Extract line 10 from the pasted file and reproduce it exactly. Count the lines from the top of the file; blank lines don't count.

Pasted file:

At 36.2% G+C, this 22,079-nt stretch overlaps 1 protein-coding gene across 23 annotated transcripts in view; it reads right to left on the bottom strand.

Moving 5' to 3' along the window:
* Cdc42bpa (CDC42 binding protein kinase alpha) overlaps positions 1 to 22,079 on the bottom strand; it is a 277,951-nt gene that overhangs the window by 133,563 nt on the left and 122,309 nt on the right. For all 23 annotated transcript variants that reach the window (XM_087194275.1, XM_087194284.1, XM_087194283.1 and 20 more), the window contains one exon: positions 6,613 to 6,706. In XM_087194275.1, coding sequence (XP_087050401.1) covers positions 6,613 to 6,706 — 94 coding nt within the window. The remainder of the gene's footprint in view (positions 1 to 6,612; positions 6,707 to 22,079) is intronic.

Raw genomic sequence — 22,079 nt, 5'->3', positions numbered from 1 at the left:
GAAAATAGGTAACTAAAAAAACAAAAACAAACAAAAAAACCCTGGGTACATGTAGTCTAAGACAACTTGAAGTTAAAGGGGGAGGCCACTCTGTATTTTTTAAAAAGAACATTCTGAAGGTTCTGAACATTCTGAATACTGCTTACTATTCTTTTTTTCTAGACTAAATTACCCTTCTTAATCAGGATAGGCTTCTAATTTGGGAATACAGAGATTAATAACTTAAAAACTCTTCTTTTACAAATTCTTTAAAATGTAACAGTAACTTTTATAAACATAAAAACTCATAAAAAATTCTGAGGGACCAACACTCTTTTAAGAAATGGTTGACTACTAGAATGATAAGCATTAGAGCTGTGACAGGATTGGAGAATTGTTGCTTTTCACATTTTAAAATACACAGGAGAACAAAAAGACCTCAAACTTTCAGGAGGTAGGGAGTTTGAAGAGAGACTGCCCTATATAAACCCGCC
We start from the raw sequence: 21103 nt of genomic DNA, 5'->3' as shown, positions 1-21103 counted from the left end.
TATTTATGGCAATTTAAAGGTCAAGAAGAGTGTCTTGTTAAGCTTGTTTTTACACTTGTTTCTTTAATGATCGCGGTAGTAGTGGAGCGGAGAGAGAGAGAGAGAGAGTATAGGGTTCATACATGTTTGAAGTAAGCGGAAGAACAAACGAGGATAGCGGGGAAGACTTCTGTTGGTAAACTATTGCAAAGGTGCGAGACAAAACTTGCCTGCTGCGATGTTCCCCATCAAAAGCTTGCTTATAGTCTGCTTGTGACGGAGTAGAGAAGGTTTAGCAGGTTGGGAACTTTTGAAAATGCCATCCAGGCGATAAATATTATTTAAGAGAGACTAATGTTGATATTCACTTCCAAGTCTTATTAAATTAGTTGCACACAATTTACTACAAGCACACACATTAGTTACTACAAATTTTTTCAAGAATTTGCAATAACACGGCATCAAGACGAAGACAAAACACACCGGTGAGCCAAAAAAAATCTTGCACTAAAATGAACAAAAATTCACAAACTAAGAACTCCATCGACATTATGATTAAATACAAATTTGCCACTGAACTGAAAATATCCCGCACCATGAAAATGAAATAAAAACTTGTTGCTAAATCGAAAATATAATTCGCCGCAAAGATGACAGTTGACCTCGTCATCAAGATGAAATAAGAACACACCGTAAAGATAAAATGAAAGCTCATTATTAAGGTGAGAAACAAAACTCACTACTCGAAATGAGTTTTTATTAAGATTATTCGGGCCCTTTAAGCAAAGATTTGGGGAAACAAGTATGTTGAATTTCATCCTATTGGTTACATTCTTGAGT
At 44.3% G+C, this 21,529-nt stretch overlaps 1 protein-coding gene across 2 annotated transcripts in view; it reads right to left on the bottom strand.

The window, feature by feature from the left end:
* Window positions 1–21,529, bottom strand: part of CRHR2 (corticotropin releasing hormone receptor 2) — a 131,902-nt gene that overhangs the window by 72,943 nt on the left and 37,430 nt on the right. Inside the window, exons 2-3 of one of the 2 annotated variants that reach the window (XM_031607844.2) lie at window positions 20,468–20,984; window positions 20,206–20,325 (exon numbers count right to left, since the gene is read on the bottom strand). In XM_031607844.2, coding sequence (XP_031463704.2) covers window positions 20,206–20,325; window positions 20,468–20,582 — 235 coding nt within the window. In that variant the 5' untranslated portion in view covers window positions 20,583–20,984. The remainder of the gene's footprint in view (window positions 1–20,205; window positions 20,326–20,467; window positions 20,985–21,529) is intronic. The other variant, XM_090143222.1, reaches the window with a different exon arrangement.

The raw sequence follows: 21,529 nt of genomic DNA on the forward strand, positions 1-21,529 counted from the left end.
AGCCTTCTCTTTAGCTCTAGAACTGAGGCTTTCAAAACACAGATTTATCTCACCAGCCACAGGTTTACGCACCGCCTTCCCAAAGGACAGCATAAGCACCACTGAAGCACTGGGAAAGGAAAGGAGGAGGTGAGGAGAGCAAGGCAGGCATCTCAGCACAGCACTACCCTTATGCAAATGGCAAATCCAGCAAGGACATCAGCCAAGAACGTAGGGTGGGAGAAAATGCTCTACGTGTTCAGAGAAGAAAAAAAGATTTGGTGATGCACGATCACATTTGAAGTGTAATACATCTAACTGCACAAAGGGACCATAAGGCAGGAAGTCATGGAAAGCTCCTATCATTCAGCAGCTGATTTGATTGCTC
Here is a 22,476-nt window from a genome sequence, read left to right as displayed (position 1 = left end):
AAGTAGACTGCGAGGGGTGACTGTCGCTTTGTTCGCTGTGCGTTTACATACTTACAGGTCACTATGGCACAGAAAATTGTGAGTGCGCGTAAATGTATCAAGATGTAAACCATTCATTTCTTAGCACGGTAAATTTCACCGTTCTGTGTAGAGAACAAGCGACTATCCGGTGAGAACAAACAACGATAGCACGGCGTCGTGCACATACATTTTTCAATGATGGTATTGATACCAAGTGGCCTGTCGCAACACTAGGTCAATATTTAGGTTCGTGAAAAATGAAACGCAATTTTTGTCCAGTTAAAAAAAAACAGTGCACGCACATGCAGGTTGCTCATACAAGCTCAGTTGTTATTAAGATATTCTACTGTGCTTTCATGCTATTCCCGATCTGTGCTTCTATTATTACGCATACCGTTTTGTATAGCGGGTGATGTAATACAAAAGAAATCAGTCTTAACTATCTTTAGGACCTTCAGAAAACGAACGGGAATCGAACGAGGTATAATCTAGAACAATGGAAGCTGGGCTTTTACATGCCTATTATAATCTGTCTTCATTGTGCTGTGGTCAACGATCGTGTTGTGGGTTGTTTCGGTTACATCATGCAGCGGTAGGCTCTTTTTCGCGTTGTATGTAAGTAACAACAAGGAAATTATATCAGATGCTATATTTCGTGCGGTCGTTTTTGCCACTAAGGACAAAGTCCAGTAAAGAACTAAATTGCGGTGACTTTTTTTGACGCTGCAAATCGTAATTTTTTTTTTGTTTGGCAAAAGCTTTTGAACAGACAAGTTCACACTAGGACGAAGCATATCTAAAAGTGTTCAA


* Window positions 1–21,529, bottom strand: part of CRHR2 (corticotropin releasing hormone receptor 2) — a 131,902-nt gene that overhangs the window by 72,943 nt on the left and 37,430 nt on the right. Inside the window, exons 2-3 of one of the 2 annotated variants that reach the window (XM_031607844.2) lie at window positions 20,468–20,984; window positions 20,206–20,325 (exon numbers count right to left, since the gene is read on the bottom strand). In XM_031607844.2, coding sequence (XP_031463704.2) covers window positions 20,206–20,325; window positions 20,468–20,582 — 235 coding nt within the window. In that variant the 5' untranslated portion in view covers window positions 20,583–20,984. The remainder of the gene's footprint in view (window positions 1–20,205; window positions 20,326–20,467; window positions 20,985–21,529) is intronic. The other variant, XM_090143222.1, reaches the window with a different exon arrangement.